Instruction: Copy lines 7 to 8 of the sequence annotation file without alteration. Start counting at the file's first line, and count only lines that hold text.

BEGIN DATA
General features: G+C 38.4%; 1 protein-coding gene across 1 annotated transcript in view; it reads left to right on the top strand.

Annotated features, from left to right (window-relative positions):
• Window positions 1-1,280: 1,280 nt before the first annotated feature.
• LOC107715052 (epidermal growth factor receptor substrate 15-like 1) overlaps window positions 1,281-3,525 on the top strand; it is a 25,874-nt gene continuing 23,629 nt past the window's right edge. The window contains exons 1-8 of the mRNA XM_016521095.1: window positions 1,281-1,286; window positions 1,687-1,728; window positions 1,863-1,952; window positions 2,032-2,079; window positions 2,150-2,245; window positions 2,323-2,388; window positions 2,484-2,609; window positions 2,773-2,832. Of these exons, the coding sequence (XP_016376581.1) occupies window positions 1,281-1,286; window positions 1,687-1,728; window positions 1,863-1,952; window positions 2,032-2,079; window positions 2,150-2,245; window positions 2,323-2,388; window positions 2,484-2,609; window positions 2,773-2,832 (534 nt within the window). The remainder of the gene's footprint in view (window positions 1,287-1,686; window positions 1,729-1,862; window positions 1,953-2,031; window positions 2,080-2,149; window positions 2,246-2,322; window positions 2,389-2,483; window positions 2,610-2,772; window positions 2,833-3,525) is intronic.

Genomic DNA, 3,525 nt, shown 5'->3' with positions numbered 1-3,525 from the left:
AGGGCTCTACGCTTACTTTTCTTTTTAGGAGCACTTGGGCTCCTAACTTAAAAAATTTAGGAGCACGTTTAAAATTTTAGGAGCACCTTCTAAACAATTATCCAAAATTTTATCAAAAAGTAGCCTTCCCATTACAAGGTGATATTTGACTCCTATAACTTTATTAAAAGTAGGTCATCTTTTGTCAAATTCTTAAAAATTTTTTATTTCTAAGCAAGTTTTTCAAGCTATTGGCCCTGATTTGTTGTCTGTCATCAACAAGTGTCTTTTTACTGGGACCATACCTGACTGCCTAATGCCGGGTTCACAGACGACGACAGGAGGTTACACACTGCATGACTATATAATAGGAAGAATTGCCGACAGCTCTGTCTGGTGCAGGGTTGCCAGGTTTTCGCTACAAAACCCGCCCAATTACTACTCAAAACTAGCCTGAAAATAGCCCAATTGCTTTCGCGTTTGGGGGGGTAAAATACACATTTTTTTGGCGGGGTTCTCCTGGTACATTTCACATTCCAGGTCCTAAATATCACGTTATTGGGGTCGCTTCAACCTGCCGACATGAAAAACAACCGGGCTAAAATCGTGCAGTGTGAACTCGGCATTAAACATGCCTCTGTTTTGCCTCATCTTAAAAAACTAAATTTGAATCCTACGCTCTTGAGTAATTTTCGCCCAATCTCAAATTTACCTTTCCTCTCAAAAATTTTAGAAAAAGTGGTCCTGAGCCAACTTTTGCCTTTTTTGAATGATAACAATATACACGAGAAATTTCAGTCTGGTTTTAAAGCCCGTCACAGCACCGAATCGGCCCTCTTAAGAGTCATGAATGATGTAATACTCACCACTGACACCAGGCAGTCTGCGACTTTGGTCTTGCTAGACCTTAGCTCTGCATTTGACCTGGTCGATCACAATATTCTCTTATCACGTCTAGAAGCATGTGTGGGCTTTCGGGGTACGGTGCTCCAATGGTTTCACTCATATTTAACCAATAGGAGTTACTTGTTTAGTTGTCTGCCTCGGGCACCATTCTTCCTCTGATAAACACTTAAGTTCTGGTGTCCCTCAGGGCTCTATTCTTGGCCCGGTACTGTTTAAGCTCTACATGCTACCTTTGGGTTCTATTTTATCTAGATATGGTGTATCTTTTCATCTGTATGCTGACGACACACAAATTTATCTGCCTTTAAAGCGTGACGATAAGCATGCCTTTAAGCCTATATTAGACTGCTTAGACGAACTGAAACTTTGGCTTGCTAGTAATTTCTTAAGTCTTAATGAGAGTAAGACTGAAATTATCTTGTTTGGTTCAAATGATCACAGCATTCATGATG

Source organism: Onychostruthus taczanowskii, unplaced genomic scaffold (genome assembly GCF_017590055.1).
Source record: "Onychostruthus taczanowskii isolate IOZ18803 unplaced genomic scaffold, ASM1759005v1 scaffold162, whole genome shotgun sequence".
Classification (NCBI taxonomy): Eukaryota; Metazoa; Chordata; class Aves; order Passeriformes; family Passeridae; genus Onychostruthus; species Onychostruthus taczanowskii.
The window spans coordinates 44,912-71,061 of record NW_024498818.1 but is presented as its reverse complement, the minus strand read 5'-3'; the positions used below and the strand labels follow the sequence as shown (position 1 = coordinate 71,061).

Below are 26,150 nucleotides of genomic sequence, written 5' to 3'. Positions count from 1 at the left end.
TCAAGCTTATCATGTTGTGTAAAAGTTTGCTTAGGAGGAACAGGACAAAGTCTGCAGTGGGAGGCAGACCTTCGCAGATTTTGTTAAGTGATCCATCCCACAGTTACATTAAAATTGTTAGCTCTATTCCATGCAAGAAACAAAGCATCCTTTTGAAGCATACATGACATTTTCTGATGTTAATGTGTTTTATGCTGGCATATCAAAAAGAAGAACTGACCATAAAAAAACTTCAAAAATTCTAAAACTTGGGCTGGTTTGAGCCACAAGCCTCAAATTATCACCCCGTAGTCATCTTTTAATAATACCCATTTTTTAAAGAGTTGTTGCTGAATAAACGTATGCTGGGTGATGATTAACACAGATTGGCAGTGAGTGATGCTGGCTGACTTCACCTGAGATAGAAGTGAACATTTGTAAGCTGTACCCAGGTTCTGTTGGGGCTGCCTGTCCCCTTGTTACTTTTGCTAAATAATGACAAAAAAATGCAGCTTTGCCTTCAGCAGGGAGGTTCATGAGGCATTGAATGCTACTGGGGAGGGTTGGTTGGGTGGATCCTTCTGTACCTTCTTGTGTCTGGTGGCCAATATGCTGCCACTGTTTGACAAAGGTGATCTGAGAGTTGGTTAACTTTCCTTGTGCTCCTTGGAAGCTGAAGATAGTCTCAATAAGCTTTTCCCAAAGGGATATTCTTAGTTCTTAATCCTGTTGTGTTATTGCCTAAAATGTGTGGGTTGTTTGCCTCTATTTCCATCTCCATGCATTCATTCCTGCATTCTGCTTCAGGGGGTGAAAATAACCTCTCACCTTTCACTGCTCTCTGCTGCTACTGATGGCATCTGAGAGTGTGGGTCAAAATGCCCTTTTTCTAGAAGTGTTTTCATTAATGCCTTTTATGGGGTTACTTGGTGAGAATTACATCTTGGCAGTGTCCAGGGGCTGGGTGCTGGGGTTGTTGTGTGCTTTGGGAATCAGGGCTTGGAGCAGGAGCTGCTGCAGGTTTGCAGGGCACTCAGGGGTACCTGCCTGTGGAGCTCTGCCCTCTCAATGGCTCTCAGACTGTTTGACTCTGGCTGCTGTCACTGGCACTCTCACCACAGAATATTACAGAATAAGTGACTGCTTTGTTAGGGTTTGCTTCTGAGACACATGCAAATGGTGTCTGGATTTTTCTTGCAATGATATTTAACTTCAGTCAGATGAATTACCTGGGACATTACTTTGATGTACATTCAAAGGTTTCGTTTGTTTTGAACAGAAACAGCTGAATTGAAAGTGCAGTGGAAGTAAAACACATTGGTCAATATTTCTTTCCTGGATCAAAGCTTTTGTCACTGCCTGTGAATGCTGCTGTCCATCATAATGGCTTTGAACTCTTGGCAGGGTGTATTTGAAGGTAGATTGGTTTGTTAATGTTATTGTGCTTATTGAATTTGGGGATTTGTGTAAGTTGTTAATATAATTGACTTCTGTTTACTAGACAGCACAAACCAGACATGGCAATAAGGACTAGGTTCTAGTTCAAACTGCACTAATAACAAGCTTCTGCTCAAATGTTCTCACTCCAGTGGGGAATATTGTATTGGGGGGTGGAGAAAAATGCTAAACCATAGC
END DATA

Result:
Source organism: Onychostruthus taczanowskii, unplaced genomic scaffold (genome assembly GCF_017590055.1).
Source record: "Onychostruthus taczanowskii isolate IOZ18803 unplaced genomic scaffold, ASM1759005v1 scaffold162, whole genome shotgun sequence".